"At this point does anyone truly trust the American intelligence apparatus?" Weinberg said, "We heard it all before from both Bill Clinton and George W. Bush about Saddam Hussein's weapons of mass destruction. In fact both of them attacked Iraq. In fact both of them were wrong."
The US crackdown against Iraq started under false pretenses, the rest is history.
"Trump must show the Congress and the American people the evidence that he based his decision upon," the American peace activist said, "Unlike the poor planning on his real estate deals when he had bankruptcy protection, his mistakes on the national stage will not have a convenient reset button."
To make matters even more complicated, the US missile strike coincided with Chinese President Xi Jinping's visit to the US.
"The timing of Trump's cruise missile attack in Syria happened to coincide the China's President Xi Jinping's state visit with Trump at his Florida Mar-a-Lago golf resort," Weinberg said, "Even if the circumstances are coincidental it is safe to assume that throughout the Indo-Asia-Pacific that all are on alert to the possible unilateral US attack on N. Korea. As they are aware of Trump's faux pas — Xi views golf with distain attributing the pastime as an elite symbol of corruption, the worst expression of the excesses of the capitalist systems."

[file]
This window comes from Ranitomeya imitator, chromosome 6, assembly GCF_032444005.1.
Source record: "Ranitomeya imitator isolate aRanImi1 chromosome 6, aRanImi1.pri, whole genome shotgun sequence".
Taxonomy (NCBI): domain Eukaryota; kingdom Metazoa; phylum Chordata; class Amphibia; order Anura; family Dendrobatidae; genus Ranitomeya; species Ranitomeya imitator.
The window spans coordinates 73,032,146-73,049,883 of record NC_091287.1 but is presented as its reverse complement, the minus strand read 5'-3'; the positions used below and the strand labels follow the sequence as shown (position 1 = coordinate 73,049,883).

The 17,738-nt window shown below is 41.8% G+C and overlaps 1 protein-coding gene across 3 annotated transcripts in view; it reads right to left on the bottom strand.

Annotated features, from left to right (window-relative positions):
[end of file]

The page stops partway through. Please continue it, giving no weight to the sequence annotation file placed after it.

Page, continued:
The American peace activist believes that Washington needs to take a pause and think about how other nations perceive the US' assertive foreign strategy.
"Related to war and other forms of state sanctioned violence and surveillance, we should be cognizant of how governments and the subjects of other nations in the world view the United States; the totality of our history through the lens of the little that they are taught about us, and then ask the few simple questions: who do they think is in command of our military, deliberates about the tactical nature of armed conflicts, the consequences of our actions, who gives the command to 'charge' and more importantly to 'cease fire'," he said.
"I think it is safe to say that the nations that the United States has labeled as adversaries assumes that the US Military is renegade, trigger happy and at the behest of a wild-west Sheriff," Weinberg concluded.
Jan R. Weinberg — American Peace Movement activist and founder of @ShowUpAmerica non-profit organization
The views expressed in this article are solely those of the author and do not necessarily reflect the official position of Sputnik.